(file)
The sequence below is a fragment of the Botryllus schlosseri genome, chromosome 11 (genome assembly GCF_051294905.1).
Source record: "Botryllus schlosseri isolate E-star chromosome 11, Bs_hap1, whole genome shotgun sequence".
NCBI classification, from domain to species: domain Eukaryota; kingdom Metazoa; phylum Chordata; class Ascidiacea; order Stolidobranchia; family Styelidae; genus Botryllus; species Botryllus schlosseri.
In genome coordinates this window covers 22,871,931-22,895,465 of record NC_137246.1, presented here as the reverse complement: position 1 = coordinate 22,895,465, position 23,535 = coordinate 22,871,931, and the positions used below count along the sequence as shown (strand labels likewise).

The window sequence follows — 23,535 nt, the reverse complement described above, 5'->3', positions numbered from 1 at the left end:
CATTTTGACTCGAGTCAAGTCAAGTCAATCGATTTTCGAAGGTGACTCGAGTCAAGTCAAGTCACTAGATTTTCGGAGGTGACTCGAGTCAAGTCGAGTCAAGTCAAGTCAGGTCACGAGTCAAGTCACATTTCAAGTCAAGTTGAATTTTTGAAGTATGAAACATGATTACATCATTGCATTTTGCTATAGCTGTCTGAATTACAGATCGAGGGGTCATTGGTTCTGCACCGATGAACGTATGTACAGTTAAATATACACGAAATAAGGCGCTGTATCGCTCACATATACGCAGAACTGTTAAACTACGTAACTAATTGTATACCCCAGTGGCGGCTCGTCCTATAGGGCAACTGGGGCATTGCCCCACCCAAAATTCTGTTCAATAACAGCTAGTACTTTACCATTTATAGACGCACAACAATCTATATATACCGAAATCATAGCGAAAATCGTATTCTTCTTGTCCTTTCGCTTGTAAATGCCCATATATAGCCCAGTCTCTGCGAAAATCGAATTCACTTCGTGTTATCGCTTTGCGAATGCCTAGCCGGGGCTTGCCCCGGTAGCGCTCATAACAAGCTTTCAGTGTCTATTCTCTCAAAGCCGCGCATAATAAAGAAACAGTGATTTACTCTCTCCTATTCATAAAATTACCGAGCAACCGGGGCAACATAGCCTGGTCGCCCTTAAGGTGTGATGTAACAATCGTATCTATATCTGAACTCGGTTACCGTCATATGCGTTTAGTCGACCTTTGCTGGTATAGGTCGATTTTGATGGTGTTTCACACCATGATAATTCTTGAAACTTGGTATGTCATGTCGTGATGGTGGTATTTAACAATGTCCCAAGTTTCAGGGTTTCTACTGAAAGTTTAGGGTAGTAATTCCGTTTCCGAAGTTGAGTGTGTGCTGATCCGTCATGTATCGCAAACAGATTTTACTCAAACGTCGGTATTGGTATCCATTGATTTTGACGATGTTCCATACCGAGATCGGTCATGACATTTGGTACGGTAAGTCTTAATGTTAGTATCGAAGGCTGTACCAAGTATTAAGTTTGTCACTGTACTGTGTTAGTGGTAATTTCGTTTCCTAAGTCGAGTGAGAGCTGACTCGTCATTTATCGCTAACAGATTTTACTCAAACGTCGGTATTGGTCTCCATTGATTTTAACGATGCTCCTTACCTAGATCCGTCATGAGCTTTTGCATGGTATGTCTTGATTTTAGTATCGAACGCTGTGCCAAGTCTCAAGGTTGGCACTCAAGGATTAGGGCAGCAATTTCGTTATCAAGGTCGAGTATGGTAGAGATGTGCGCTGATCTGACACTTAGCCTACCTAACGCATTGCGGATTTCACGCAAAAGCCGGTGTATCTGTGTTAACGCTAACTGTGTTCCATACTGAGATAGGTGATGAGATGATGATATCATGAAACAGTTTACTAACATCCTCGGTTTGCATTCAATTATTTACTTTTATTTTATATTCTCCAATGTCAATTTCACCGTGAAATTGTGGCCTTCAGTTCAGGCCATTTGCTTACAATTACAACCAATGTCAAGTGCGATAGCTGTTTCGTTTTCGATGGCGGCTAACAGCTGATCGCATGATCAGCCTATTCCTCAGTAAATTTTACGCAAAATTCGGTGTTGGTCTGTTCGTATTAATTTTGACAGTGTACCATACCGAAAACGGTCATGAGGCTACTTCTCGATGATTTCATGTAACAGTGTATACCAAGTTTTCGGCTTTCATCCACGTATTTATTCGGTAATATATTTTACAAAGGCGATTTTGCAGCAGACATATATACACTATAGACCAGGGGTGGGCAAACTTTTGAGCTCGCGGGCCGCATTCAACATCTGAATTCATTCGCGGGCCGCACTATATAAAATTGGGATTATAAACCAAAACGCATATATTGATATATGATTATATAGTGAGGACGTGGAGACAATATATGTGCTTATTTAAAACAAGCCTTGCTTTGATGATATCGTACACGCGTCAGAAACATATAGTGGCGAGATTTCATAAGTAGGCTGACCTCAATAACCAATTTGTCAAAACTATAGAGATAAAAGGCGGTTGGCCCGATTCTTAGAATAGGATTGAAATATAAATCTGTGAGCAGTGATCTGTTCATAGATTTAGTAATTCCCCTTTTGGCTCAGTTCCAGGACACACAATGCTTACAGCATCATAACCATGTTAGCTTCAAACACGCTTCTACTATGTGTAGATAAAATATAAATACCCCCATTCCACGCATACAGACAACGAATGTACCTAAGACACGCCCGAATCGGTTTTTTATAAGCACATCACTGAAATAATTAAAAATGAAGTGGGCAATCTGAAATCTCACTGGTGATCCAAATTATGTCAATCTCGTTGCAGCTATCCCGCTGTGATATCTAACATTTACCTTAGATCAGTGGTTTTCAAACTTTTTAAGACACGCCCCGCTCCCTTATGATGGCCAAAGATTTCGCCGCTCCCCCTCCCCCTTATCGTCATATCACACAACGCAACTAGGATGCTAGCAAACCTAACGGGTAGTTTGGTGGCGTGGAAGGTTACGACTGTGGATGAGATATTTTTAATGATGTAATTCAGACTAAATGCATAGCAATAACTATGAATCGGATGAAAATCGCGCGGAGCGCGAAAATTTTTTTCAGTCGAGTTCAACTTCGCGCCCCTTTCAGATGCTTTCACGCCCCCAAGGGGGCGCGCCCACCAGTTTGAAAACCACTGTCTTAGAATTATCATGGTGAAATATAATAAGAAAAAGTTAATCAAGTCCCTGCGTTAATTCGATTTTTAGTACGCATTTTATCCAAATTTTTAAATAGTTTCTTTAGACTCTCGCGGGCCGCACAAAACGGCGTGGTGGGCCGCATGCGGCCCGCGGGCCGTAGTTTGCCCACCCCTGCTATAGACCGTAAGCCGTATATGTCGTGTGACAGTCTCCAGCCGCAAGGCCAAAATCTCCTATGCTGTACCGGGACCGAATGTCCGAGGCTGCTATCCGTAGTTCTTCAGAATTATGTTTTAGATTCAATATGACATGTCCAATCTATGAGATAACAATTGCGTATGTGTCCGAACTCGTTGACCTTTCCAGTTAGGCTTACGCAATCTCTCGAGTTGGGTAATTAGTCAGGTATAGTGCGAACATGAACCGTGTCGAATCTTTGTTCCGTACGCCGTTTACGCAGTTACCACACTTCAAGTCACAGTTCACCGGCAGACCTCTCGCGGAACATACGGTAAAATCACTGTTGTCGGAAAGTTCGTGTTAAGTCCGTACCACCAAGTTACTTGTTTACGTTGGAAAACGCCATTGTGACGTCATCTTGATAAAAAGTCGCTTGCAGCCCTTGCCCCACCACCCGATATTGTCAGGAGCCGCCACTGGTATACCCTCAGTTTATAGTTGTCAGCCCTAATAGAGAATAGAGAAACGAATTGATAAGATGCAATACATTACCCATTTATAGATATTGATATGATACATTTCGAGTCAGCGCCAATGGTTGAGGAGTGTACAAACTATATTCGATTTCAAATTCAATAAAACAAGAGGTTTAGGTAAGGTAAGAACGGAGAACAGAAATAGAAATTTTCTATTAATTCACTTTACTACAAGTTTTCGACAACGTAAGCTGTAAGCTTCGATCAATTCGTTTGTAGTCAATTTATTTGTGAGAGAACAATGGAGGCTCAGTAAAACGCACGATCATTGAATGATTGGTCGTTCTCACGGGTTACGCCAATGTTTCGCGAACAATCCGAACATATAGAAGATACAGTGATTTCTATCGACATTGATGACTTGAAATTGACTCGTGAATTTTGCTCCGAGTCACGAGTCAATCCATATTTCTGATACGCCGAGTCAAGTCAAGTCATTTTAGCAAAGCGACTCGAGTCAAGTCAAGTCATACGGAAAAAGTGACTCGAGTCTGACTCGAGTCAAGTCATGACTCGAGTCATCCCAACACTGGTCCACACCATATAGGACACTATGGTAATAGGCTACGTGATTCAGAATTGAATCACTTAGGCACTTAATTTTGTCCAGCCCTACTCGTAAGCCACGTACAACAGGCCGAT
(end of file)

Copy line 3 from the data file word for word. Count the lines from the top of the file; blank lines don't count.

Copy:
NCBI classification, from domain to species: domain Eukaryota; kingdom Metazoa; phylum Chordata; class Ascidiacea; order Stolidobranchia; family Styelidae; genus Botryllus; species Botryllus schlosseri.